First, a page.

“Oh, this is far from a rare occurrence,” Obi-Wan assures her. “I might have amassed a small collection of holograms myself. For blackmail purposes, you see.”
“Oh, I see,” she says, grinning, finally tearing her eyes away. Her gaze softens. “You all look exhausted.” Precisely groomed eyebrows raise innocently, but he knows better. “If you want to join them, I'm happy to keep an eye out.”
“And allow a politician such potent blackmail material? My master taught me better than that, Senator.”
“I'm sure he did,” she retorts quietly, laughing. The eyebrows lower. “In that case, Master Kenobi, might I suggest a celebratory glass of the wine I may or may not have hidden in the back of my desk?”
“For emergency senatorial business?”
The wine is unearthed from the mysterious and frightening depths of Padmé's desk, and two glasses. It's some sort of vintage, tasting layered and pleasant on his tongue, though beyond that he can't describe it. He's no lightweight (unlike dear Anakin, despite his claims to the contrary) but also no connoisseur. It warms his throat and his stomach, though, brings a hint of colour back to his cheeks, bloodless with exhaustion. The desk lamp Padmé turns on bathes the room and his friends in a warm, yellow glow. He is suddenly, pathetically, grateful that they are alive. That the bad luck of the day hasn't taken their lives the way he always irrationally fears it might.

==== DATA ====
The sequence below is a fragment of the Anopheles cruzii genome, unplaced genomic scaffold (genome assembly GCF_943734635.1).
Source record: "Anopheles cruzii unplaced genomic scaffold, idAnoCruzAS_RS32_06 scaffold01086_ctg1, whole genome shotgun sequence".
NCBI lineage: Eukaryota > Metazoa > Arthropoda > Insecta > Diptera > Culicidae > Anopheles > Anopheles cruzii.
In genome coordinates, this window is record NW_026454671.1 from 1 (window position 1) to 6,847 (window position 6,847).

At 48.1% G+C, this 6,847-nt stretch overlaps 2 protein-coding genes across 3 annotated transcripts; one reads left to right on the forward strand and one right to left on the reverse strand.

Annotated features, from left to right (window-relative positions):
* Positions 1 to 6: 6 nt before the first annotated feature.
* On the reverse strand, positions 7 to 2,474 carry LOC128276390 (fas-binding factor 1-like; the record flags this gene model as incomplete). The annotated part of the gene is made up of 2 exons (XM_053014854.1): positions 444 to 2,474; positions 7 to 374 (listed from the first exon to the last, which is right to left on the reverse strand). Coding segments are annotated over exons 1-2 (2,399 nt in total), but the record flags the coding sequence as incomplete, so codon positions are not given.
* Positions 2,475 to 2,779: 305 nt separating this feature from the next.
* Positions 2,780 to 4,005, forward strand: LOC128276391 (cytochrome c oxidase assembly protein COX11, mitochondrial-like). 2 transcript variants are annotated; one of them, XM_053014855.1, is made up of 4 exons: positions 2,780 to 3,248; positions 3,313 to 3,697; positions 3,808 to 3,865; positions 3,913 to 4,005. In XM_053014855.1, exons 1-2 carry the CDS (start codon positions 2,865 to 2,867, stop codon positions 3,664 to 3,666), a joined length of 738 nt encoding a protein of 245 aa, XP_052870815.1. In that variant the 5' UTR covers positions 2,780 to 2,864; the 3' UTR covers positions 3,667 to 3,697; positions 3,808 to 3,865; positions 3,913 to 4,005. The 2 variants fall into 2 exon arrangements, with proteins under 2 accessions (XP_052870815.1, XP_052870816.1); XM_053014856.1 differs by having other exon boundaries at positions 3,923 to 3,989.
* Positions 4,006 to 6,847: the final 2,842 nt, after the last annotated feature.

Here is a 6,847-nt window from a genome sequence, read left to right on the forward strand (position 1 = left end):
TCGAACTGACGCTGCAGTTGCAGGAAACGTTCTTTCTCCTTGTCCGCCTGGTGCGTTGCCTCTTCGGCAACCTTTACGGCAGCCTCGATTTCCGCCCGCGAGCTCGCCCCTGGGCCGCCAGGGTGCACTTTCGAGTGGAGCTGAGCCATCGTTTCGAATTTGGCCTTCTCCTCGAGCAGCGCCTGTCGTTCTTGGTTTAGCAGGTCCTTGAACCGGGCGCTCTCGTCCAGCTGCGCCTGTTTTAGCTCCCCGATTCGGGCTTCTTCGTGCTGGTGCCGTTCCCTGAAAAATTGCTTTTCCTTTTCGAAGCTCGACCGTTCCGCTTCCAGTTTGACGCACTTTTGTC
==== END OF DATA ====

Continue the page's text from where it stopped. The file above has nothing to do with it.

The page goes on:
“Thank you, Padmé,” he says quietly. Gratefully. “It's been a rather long day.”
“I can only imagine,” she replies, smiling. “The three of you have had quite the exciting week.”
“Well,” he admits with some reluctance, “truthfully, none of it feels particularly out of the ordinary. We attract trouble. Just not usually so much at once. And those two –” He pauses. Takes a long sip of wine. Continues on fondly, despite himself. “Their enthusiasm is –”
He pauses again, staring down at Anakin and his partner in crime. Comes to the slow realization that he's been kept so outrageously busy he's hardly had time to sit and brood all day. “ – not usually quite so...distracting.”
Distracting. He wonders –
Padmé hmms in reply, taking a measured sip of her wine. “I'd tend to agree with you.” Her eyes meet his over the rim of the glass, one eyebrow raised slightly. She always had been rather more quick on the uptake than people tended to credit her for.
“Oh,” he says.
“Happy Life Day, Obi-Wan Kenobi,” Padmé says quietly, with a smile.
He looks out the window, at the twilight world below him teeming with life. The glint of Padmé's wine glass catching in the quiet light. Listens to the congested snores coming from behind him and feels something warm fill his chest. Older, but not less, Qui-Gon's voice echoes in his ear. Not alone.
“Oh, I suppose,” he says. But, then –